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World stocks slump on Ukraine latest developments

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Soaring tensions over Ukraine kept world stock markets on edge on Tuesday (Feb. 22) following yesterday’s recognition of the Donetsk and Luhansk People’s Republics in eastern Ukraine by Russian President Vladimir Putin.

Putin ordered the Russian army to move into the two regions to act as “peacekeepers,” with  the U.S. and allies condemning the deployment of troops in Ukraine. Germany also suspended the Nord Stream 2 gas pipeline approval, designed to transport natural gas from Russia directly to Europe.

Broader economic sanctions are expected to be announced by Washington and European Union foreign affairs ministers gathered in Brussels to discuss the bloc’s next steps.

Major US stock markets opened lower with the Dow Jones falling 0.57% at 9:31 am ET, the S&P 500 dropping 0.38% and the Nasdaq 100 declining 0.56%.

Asian-Pacific stocks retreated. In mainland China, the Shanghai Composite index was off 0.96% to 3,457.15. In Hong Kong, the Hang Seng index plunged 2.69% at 23,520. Japanese shares extended their losses for a fourth day. The Nikkei average ended down as much as 1.71% at 26,449.61. In South Korea,  the Kospi was lower by 1.4% to finish at 2,706.79.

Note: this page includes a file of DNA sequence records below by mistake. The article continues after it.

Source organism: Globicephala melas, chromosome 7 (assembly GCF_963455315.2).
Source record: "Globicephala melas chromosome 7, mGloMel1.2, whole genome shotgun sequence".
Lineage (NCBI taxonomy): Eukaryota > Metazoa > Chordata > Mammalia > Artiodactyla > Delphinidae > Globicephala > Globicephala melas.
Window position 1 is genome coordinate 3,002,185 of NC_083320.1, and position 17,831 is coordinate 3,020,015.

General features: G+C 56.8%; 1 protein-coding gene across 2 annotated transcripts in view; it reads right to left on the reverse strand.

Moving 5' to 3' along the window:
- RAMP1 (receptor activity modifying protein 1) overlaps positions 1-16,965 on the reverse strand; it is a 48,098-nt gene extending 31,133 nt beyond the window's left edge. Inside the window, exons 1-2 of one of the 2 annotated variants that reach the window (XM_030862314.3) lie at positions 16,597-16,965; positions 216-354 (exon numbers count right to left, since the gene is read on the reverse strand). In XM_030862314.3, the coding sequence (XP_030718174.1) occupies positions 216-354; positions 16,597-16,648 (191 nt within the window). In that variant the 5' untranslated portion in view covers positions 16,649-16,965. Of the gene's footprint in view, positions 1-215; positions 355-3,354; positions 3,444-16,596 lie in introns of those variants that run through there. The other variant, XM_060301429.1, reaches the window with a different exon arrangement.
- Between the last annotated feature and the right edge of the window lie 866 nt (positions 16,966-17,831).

Australian markets also fell with financials, miners and tech stocks leading losses. The benchmark S&P/ASX 200 index closed 1% lower, down 72.3 points to 7,161.3, after having hit a two-week low earlier in the day. New Zealand’s benchmark NZX 50 Index slipped 0.3% to close at 12,114.63.

In Europe, stocks tumbled to hit a seven-month low. The pan-European Stoxx 600 index closed just 0.02% below flatline after falling just under 2% earlier in the day. Germany’s DAX closed down 0.26% at the close while France’s CAC 40 fell 0.15%.

Stoxx 600

Russian financial markets pared losses after plunging into deep red territory in the morning. The dollar-denominated RTS index of leading Russian firms closed up 1.57% while Moscow Exchange’s MOEX Russia advanced 1.58%.

The recovery began after Russia’s Central Bank on Tuesday loosened its capital requirements for Russian financial institutions citing “increased volatility.”

The regulator said banks can calculate their debt-to-capital ratios using asset prices and foreign exchange rates from last week. The rules will be in force until Oct. 1, and banks will be able to fix prices at Feb. 18 levels.

The Russian rouble depreciated to 80.9275 against the U.S. dollar in early Asian trading to its lowest level against the greenback since November 2020, before reversing course.

While no one wants a conflict, whether hot or cold, the Russia-Ukraine tensions might have an overwhelming impact on investor sentiments.

“The bottom line is that fear factor remains elevated and until we get some sort of a clearer picture of what Putin may or may not do, the market is just going to stay in a state of confusion,” Peter Cardillo, chief market economist at Spartan Capital Securities in New York told Reuters.

Investors will be busy navigating their way out of the rough waters of Ukraine scenarios.